Can the light packhorse, or the heavy steer,

The sowzing prelate, or the sweating peer,
Drag out, with all its dirt and all its weight,
The lumbering carriage of thy broken state?
Alas! the people curse, the carman swears,
The drivers quarrel, and the master stares.

The plague is on thee, Britain, and who tries
To save thee, in the infectious office, dies.

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23 Fox, Henley, Hinton.

24 The Archbishop of York, and Bishop of Winchester; Blackburn and Hoadley.

25 26 Arthur Onslow, Speaker of the House of Commons, and Lord Delaware, Chairman of Committees in the House of Lords.

27 Duke of Newcastle.

28 Lionel, first Duke of Dorset. He had been Lord Lieutenant of Ireland, and conciliated the favour and regard of Swift. Read Dorset's sager sneer. 29 Duke of Marlborough. A sarcastic allusion to the second Duke, formerly Lord Sunderland.

30 Probably Sir Joseph Jekyll, though Jekyll died in 1738.

31 Lord Chancellor Hardwicke, elevated to the woolsack in 1734.

32 Sir John Cummins, Chief Justice of the Common Pleas; or Compton, Lord Wilmington, President of the Council. Compton died in 1743, and Pope wrote to Lord Marchmont, strongly condemning the useless life of the deceased nobleman. "Three hundred thousand pounds, the sum total of his life, without one worthy deed, public or private! His titles only must be his epitaph; and there can be nothing on his monument remarkable, except his nose, which, I hope, the statuary will do justice to." Lord Hervey also alludes to Compton's prominent feature, calling him "Privy Nosy."

33 Britain.

The first firm P——y,34 soon resign'd his breath.
Brave S- --W 35 loved thee, and was lied to death.
Good M-m—
-t's fate tore P--th from thy side,36
And thy last sigh was heard, when W-

--m died.37
Thy nobles sl-s, thy se-s bought with gold,38
Thy clergy perjured, thy whole people sold.
An atheist a """'s ad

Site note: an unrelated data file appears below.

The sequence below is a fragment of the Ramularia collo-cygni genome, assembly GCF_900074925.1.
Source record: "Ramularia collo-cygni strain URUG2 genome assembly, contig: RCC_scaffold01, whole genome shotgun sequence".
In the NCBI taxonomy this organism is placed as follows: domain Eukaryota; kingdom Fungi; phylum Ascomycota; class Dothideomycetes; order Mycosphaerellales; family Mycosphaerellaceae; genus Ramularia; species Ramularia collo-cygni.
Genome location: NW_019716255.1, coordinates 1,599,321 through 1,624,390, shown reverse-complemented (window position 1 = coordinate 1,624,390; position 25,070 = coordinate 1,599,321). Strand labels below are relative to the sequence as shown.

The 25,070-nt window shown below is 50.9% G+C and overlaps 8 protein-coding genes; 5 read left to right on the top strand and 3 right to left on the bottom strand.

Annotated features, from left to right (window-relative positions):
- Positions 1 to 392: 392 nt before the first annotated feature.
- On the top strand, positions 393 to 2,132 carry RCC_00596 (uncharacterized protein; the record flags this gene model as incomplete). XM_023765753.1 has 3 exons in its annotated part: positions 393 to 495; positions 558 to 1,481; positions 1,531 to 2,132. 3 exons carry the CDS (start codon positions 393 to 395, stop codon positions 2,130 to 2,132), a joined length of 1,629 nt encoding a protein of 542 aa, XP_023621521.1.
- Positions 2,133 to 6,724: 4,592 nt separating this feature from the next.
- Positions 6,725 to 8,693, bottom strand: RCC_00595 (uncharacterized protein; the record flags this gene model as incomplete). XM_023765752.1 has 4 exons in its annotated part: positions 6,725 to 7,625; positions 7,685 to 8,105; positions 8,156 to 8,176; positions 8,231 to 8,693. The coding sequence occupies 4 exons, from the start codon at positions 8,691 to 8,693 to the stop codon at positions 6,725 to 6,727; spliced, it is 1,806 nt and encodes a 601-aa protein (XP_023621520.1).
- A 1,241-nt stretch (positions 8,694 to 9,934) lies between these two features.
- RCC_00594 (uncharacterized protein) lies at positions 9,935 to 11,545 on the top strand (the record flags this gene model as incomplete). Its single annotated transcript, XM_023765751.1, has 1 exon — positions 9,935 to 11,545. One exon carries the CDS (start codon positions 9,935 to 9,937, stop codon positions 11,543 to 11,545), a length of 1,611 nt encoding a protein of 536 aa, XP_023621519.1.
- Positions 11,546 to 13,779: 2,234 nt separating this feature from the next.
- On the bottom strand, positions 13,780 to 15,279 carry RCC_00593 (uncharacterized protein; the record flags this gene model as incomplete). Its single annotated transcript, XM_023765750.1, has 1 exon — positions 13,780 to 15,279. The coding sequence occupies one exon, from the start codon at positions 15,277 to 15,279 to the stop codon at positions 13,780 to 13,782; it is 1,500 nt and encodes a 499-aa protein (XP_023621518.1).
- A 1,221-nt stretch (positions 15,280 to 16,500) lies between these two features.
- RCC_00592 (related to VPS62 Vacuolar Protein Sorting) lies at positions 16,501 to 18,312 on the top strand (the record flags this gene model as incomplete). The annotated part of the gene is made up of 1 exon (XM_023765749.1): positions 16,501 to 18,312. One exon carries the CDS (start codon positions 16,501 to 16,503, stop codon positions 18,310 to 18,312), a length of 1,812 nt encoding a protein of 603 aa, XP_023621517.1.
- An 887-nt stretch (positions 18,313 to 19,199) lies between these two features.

Blotch thee all o'er, and sink . . .


Alas! on one alone our all relies,3
Let him be honest, and he must be wise;
Let him no trifler from his




Nor like his . . . . . . . still a . . . .

Be but a man! unminister'd, alone,

And free at once the senate and the throne ;
Esteem the public love his best supply,


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Affect no conquest, but endure no wrong.
Whatever his religion or his blood,

His public virtue makes his title good.
Europe's just balance and our own may stand,
And one man's honesty redeem the land.

34 Pulteney.


35 Lord Scarborough. Pope generally spelt Scarborough and Peterborough with a w, instead of ugh.

36 The Earl of Marchmont, who died in January, 1740, when his son, Hugh, Lord Polwarth, succeeded to the earldom.

37 Sir William Wyndham died in June, 1740.

38 Thy nobles slaves, thy senates bought, &c.

39 The one on whom all relied was probably Frederick, Prince of Wales; with whom Pope was then on terms of intimacy. If the poem is of Jacobite origin, the Chevalier St. George, the Pretender, must have been meant. Mr. Bowles restores the passage as follows:

"Alas! on one alone our all relies,

Let him be honest, and he must be wise;
Let him no trifler from his father's school,
Nor, like his father's father, still a fool;
Be but a man! unminister'd, alone,

And free at once the Senate and the Throne."